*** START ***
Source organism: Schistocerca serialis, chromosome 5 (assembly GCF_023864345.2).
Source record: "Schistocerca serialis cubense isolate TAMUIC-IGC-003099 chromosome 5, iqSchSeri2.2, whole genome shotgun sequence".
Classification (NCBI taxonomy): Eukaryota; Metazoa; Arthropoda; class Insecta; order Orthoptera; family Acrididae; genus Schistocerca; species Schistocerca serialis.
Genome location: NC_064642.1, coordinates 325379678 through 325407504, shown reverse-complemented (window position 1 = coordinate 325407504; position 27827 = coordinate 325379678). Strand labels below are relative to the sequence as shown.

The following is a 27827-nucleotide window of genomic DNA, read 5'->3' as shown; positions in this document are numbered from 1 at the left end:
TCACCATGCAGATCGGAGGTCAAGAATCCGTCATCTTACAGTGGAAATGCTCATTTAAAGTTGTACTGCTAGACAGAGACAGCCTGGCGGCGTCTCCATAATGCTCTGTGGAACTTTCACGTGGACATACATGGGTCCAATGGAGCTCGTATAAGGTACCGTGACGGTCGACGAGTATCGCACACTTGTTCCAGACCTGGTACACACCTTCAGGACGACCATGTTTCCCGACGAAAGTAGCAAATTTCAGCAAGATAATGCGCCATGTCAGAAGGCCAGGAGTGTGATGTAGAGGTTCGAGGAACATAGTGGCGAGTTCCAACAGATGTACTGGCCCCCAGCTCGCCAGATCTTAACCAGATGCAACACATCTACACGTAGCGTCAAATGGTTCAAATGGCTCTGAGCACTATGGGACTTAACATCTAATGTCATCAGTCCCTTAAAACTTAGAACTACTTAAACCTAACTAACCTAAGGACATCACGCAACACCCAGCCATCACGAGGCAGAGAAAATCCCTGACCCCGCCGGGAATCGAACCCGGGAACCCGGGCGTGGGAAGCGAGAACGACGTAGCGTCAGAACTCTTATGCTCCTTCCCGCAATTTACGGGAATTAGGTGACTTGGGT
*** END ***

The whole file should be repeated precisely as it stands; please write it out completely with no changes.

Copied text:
Source organism: Schistocerca serialis, chromosome 5 (assembly GCF_023864345.2).
Source record: "Schistocerca serialis cubense isolate TAMUIC-IGC-003099 chromosome 5, iqSchSeri2.2, whole genome shotgun sequence".
Classification (NCBI taxonomy): Eukaryota; Metazoa; Arthropoda; class Insecta; order Orthoptera; family Acrididae; genus Schistocerca; species Schistocerca serialis.
Genome location: NC_064642.1, coordinates 325379678 through 325407504, shown reverse-complemented (window position 1 = coordinate 325407504; position 27827 = coordinate 325379678). Strand labels below are relative to the sequence as shown.

The following is a 27827-nucleotide window of genomic DNA, read 5'->3' as shown; positions in this document are numbered from 1 at the left end:
TCACCATGCAGATCGGAGGTCAAGAATCCGTCATCTTACAGTGGAAATGCTCATTTAAAGTTGTACTGCTAGACAGAGACAGCCTGGCGGCGTCTCCATAATGCTCTGTGGAACTTTCACGTGGACATACATGGGTCCAATGGAGCTCGTATAAGGTACCGTGACGGTCGACGAGTATCGCACACTTGTTCCAGACCTGGTACACACCTTCAGGACGACCATGTTTCCCGACGAAAGTAGCAAATTTCAGCAAGATAATGCGCCATGTCAGAAGGCCAGGAGTGTGATGTAGAGGTTCGAGGAACATAGTGGCGAGTTCCAACAGATGTACTGGCCCCCAGCTCGCCAGATCTTAACCAGATGCAACACATCTACACGTAGCGTCAAATGGTTCAAATGGCTCTGAGCACTATGGGACTTAACATCTAATGTCATCAGTCCCTTAAAACTTAGAACTACTTAAACCTAACTAACCTAAGGACATCACGCAACACCCAGCCATCACGAGGCAGAGAAAATCCCTGACCCCGCCGGGAATCGAACCCGGGAACCCGGGCGTGGGAAGCGAGAACGACGTAGCGTCAGAACTCTTATGCTCCTTCCCGCAATTTACGGGAATTAGGTGACTTGGGT